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Professor: ‘Secret Life of Pets’ movie showcases white privilege

To Jason Johnson, political editor at The Root and professor of political science at Hiram College, the new movie “The Secret Life of Pets” has something of a sinister message under all that fur.

On the surface, the movie is about the struggle between animals who love being domesticated, and those who shun such “oppression,” Johnson explains in a movie review. But beneath the surface, the real plot showcases “the pain or frustration of black folks [who] must always take a backseat to white folks’ learning about themselves,” he wrote.

“Unfortunately, The Secret Life of Pets uses an allegory of black pain and suffering to further a storyline about white folks getting what they want. … When Max and Duke get caught up in the system that usually protects them (Animal Control), it’s up to Snowball (people of color) to rescue them,” Johnson writes in his movie review, headlined “What The Secret Life of Pets Gets Wrong About Black Power and White Privilege.”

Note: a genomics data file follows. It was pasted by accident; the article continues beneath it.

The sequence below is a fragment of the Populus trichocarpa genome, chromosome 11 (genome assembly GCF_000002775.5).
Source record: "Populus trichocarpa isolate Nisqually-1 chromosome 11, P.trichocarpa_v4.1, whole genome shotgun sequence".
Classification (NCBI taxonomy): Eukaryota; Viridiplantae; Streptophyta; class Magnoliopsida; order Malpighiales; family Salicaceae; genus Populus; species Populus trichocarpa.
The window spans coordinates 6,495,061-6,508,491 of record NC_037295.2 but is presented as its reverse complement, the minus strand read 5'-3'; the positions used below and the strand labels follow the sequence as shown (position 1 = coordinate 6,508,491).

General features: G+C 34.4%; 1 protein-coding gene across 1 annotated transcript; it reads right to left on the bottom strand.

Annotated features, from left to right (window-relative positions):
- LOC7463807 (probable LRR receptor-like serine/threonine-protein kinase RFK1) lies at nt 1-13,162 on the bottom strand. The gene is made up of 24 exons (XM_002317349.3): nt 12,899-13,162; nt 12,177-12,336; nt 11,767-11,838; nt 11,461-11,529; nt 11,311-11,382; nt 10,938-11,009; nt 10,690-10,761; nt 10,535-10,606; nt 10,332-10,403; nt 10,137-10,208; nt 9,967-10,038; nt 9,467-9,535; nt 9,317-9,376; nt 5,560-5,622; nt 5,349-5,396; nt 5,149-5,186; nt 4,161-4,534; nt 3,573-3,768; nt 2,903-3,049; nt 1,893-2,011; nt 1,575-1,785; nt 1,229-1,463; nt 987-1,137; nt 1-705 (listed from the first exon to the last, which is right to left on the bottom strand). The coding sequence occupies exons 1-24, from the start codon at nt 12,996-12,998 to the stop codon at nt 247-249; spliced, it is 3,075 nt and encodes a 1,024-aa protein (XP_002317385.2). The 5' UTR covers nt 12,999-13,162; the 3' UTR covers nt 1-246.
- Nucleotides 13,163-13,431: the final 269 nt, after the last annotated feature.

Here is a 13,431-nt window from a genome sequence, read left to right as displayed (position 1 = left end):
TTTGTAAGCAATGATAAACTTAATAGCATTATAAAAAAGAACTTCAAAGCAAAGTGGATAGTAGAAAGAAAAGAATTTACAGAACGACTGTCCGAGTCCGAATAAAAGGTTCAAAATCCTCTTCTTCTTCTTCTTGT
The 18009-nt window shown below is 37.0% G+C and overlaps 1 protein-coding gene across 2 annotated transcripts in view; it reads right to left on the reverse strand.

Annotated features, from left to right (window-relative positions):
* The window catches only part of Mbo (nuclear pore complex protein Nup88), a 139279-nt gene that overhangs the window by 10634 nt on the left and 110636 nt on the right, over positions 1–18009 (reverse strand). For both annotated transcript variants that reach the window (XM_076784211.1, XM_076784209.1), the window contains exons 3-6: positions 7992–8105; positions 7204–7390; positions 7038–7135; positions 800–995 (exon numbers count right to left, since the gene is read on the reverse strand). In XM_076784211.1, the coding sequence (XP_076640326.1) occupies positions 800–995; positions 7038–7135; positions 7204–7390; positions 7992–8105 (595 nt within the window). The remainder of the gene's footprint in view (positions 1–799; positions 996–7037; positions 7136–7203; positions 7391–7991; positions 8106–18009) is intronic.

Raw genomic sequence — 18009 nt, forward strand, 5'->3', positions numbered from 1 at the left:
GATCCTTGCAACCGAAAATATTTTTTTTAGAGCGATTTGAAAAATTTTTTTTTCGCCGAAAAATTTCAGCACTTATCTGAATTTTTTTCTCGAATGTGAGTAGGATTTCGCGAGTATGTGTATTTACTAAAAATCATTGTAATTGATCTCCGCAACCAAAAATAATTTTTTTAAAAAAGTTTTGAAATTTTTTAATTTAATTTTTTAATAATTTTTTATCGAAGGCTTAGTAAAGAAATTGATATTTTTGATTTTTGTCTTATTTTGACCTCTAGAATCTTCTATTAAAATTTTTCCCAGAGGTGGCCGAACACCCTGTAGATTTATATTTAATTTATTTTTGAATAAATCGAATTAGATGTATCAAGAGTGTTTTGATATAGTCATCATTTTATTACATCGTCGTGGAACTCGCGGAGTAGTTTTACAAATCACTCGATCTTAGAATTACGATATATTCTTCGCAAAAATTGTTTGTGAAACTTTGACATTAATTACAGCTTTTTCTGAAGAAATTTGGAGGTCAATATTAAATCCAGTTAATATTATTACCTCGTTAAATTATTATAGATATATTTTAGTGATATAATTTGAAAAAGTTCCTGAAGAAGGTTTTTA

Johnson writes:

What is probably most jarring in the movie is the sloppy black militant allegory of Snowball and his Flushed Pets movement in sewers of the city. Snowball, along with a pig (named Tattoo) and other animals, rescue Max and Duke from Animal Control. Going into full Kevin Hart mode, Snowball goes into a long political rift about how humans (i.e., “white people”) oppress animals. They use pets however they want, then flush them, or throw them away, once they’re done. The Flushed Pets’ rallying cry is “Revolution forever, domestication never.” And if there were any question about what cultural movement was being alluded to, the moment Snowball starts talking, Max and Duke begin “code-switching” into black vernacular to respond to him. It made me cringe.

Read the full movie review.

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About the Author
Fix Editor
Jennifer Kabbany is editor of The College Fix. She previously worked as a daily newspaper reporter and columnist for a decade in Southern California, and prior to that held editorial positions at The Weekly Standard, Washington Times and FrontPageMagazine. She is also a Robert Novak Journalism Fellowship recipient and has contributed to National Review.

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